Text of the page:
• Carbon pricing done well. Though unpopular with many people (economists are a notable exception), carbon pricing is essential because it incentivises households to change behaviour, researchers to innovate green technologies, and firms to adopt those innovations. But carbon pricing is currently done badly: the price has been too low, and there are too many exemptions and subsidies. Effective pricing will need both a border adjustment mechanism to avoid carbon shifting by emitters, and policy to mitigate the distributional implications of a higher carbon price.
  • R&D subsidies, standards, and bans. Carbon pricing alone cannot sufficiently accelerate green R&D and carbon abatement, and so targeted subsidies and bans are justified. At the European level, two new agencies could improve governance: one to fund high-risk R&D, the other to inform citizens and officials about the costs of alternative methods to achieve the reductions in emissions that we require.
  • The role of France and Europe. One nation acting alone has little direct impact on this challenge. But committed leadership can affect regional and global climate policy, both by leading abatement and innovation and highlighting a comparative lack of achievement in other countries. While it is the duty of all to behave in a socially responsible way, governments should lead by example and fully assume its responsibility rather than passing the buck to the private sector or public agencies, which have neither the tools nor the legitimacy to fix the market failure.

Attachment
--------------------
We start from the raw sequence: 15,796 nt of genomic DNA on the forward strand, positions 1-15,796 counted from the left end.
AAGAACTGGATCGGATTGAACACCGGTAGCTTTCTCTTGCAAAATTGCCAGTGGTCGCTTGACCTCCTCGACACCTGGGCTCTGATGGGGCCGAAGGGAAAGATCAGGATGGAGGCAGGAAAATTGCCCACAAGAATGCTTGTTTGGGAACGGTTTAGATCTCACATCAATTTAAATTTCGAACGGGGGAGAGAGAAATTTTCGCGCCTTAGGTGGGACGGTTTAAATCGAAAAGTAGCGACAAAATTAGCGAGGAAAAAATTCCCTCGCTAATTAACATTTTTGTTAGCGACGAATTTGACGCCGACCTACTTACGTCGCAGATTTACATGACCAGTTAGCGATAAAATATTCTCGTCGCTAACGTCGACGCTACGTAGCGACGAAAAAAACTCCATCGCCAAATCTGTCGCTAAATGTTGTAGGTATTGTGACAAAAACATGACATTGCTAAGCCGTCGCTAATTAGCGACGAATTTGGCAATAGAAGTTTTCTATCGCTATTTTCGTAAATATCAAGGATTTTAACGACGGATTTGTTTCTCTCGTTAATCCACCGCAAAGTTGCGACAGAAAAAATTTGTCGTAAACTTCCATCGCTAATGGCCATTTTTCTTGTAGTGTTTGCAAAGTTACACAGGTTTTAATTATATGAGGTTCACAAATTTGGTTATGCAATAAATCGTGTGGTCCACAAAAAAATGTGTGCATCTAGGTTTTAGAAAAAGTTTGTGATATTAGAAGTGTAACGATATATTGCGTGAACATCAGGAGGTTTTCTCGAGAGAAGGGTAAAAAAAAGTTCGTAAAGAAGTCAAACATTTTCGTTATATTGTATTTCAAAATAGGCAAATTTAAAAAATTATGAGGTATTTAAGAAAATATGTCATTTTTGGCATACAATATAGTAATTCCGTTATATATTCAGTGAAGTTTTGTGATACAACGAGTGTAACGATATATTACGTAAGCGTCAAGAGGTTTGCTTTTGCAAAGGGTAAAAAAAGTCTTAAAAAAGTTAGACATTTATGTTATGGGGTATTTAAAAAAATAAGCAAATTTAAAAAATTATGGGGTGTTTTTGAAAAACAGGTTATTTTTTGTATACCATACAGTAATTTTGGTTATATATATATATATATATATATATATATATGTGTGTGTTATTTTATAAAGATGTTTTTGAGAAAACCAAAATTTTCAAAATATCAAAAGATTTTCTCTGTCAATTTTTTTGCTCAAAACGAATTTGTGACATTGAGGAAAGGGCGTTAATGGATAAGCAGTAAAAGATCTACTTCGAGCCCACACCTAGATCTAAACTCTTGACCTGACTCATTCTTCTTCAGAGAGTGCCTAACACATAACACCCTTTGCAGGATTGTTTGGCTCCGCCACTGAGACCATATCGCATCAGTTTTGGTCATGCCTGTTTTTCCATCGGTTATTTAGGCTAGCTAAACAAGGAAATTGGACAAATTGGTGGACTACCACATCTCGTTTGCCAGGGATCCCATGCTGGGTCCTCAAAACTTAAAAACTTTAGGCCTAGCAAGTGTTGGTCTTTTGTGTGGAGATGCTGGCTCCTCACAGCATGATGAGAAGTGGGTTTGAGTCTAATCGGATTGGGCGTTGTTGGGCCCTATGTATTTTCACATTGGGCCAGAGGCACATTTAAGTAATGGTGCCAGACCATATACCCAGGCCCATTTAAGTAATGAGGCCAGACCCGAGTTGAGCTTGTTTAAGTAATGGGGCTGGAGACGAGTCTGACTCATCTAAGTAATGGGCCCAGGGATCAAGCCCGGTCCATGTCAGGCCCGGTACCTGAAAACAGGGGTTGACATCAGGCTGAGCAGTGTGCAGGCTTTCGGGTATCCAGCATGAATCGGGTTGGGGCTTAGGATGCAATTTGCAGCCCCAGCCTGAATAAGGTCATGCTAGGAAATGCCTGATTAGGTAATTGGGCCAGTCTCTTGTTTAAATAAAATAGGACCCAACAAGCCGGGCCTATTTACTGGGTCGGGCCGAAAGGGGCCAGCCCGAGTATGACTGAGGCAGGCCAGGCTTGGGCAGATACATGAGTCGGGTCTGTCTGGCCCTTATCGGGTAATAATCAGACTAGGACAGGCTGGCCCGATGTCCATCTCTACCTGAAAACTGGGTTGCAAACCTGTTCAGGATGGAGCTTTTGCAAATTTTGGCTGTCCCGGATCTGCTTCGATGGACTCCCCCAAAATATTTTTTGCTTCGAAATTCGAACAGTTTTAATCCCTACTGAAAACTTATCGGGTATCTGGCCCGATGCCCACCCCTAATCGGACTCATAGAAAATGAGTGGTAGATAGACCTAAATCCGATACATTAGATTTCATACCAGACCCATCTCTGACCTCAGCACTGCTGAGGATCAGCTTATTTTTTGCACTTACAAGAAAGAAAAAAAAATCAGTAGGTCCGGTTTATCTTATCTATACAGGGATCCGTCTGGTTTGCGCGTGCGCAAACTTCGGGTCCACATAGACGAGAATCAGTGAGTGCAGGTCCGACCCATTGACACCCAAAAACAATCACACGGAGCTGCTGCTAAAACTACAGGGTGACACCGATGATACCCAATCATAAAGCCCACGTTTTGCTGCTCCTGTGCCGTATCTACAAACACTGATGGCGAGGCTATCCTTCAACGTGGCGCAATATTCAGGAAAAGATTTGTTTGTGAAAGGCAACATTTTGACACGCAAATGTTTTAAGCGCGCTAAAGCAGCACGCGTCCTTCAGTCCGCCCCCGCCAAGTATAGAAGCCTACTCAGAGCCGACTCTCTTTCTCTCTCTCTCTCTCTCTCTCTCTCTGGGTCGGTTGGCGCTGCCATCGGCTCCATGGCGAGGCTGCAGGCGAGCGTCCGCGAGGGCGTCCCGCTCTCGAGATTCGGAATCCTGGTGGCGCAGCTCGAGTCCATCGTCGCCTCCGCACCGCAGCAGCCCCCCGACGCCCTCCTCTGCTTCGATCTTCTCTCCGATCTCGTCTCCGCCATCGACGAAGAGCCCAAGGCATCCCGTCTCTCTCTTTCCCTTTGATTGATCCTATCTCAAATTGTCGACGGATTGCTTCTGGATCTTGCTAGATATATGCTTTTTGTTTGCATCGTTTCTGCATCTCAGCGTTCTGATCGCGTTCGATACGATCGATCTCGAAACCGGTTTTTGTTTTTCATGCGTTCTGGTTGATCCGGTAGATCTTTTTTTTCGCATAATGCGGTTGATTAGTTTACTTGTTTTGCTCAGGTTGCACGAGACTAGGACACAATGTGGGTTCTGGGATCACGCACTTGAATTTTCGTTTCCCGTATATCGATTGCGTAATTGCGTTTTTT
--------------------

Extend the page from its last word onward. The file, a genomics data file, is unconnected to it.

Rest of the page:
Inequality

In France (and elsewhere), research shows that the public does not believe there are equal educational and job opportunities, or adequate social mobility to mitigate the problems of inequality. Sadly, these perceptions are broadly correct. 

The traditional remedy for inequality has been to double down on redistribution and protection, policies that focus on mitigating the distributional effects of production. Our report argues instead that policy should focus more on what happens before production occurs (creating more equal life chances or improving education). It can also influence the nature of production, creating more good jobs and more equal access to good jobs.

The commission made four recommendations: